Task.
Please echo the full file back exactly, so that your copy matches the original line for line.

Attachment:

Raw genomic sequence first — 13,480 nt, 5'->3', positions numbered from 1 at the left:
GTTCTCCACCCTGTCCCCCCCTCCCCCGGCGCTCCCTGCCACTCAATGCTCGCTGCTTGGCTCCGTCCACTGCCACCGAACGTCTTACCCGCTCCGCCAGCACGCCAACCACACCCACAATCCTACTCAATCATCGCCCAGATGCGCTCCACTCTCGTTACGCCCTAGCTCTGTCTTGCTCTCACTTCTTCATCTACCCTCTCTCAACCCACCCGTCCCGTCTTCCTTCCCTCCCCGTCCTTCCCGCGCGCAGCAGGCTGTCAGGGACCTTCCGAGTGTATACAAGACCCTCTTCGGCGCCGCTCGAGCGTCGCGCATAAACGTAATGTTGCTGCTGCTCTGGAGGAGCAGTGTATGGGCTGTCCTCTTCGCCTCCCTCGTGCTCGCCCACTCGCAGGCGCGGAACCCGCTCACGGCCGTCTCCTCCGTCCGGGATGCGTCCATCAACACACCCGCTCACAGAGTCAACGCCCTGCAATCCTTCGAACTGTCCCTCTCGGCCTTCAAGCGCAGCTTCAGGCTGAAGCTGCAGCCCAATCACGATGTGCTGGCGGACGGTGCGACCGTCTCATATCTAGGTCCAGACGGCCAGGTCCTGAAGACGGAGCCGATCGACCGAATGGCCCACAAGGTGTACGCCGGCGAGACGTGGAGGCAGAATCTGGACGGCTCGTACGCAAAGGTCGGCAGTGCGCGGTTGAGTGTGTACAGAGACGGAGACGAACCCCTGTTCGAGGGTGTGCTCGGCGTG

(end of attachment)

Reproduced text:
Raw genomic sequence first — 13,480 nt, 5'->3', positions numbered from 1 at the left:
GTTCTCCACCCTGTCCCCCCCTCCCCCGGCGCTCCCTGCCACTCAATGCTCGCTGCTTGGCTCCGTCCACTGCCACCGAACGTCTTACCCGCTCCGCCAGCACGCCAACCACACCCACAATCCTACTCAATCATCGCCCAGATGCGCTCCACTCTCGTTACGCCCTAGCTCTGTCTTGCTCTCACTTCTTCATCTACCCTCTCTCAACCCACCCGTCCCGTCTTCCTTCCCTCCCCGTCCTTCCCGCGCGCAGCAGGCTGTCAGGGACCTTCCGAGTGTATACAAGACCCTCTTCGGCGCCGCTCGAGCGTCGCGCATAAACGTAATGTTGCTGCTGCTCTGGAGGAGCAGTGTATGGGCTGTCCTCTTCGCCTCCCTCGTGCTCGCCCACTCGCAGGCGCGGAACCCGCTCACGGCCGTCTCCTCCGTCCGGGATGCGTCCATCAACACACCCGCTCACAGAGTCAACGCCCTGCAATCCTTCGAACTGTCCCTCTCGGCCTTCAAGCGCAGCTTCAGGCTGAAGCTGCAGCCCAATCACGATGTGCTGGCGGACGGTGCGACCGTCTCATATCTAGGTCCAGACGGCCAGGTCCTGAAGACGGAGCCGATCGACCGAATGGCCCACAAGGTGTACGCCGGCGAGACGTGGAGGCAGAATCTGGACGGCTCGTACGCAAAGGTCGGCAGTGCGCGGTTGAGTGTGTACAGAGACGGAGACGAACCCCTGTTCGAGGGTGTGCTCGGCGTG